Who Needs IT Experts?
The New Reality for Customer Engagement
Date: 5/31/2018 @ 1 p.m. ET
Workers are using more technologies that don't require IT's support--or approval.
Savvy office workers frustrated that their on-the-job computer tools don't function as smoothly as, say, an Apple iPod are taking matters into their own hands.
No longer are they relying on company technicians, or information technology (IT) administrators, to choose the software needed to get the job done. They know how to pluck tools right off the Web.
Industry observers use the term "consumerization" to describe the phenomenon whereby office workers are less likely to wait for the IT folks to equip them.
Analyst Rebecca Wettemann of software research firm Nucleus Research says her company's surveys of corporate technology users frequently turn up the question: "Why can't I do what I want without getting an OK from IT?"
All of this poses a challenge to Microsoft's business software franchise, and may be one of the under-appreciated reasons it's trying to acquire Yahoo Inc with its 500-million-strong base of Web consumers.
"Individual people, not IT organizations, are driving the next wave of (technology) adoption," Forrester Research said in a recent report.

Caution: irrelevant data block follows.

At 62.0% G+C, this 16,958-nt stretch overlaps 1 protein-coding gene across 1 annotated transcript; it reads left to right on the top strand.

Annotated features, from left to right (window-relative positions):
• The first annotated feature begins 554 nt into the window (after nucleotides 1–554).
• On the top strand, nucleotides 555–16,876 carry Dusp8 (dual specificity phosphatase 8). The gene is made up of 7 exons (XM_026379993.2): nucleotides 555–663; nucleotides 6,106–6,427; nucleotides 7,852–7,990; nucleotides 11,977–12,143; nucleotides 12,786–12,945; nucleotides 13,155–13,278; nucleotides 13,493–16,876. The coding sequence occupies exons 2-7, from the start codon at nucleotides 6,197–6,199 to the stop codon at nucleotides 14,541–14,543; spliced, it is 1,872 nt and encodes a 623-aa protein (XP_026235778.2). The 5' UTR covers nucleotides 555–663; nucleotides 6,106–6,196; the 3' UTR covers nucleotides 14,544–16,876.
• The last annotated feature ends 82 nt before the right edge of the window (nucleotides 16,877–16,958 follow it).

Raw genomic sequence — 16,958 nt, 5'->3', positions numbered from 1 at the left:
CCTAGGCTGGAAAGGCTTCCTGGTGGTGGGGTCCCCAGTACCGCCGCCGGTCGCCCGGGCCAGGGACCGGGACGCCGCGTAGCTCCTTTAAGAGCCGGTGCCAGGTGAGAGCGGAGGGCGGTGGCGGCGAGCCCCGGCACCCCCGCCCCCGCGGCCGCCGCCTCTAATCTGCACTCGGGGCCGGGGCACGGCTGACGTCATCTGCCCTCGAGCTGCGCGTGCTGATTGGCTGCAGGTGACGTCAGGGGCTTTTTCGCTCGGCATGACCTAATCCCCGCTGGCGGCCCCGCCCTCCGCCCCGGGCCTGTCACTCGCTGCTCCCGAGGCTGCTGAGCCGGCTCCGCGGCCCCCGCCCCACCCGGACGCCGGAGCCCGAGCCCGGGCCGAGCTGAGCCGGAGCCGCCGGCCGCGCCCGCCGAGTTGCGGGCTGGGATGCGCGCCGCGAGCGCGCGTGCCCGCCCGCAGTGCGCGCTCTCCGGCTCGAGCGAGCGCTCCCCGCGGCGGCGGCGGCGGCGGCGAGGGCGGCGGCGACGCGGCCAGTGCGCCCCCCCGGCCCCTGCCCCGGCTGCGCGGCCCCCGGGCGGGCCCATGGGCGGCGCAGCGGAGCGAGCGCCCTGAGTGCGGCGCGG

Forrester refers to the movement toward user control and individual empowerment as "Technology Populism," others refer to it as "Office 2.0." Less sympathetically, consulting firm Yankee Group, in a 2007 report entitled "Zen and the Art of Rogue Employee Management," sees it as a threat for IT managers.
Microsoft Vulnerability a Yahoo Strength
Once an isolated minority, these unhappy consumers have entered the mainstream of work life with a growing technical self-confidence. The braver souls shun corporate "help desks" as much as possible.
Because Web-based services often are free or charge little, budget restrictions, typically used by corporate managers to rein in organizational projects, rarely apply.
"IT managers have served as corporate gatekeepers. With software on demand, average people are able to explore and access and do much more than they have in the past," Wettemann says. "That power is going away," she said of central control.
This is risky for the software maker. The ease with which modern Web sites let individuals add or subtract features creates headaches for Microsoft, a company that grew rich selling software to organizations and technical decision makers. The next version of Microsoft Office software only goes into testing in 2009.
"Established software companies like Microsoft have less ability to promise a product in the future and have customers wait for it," Wettemann says. "When something I can find on the Web does 70 percent of what I want, today, why should I wait?"
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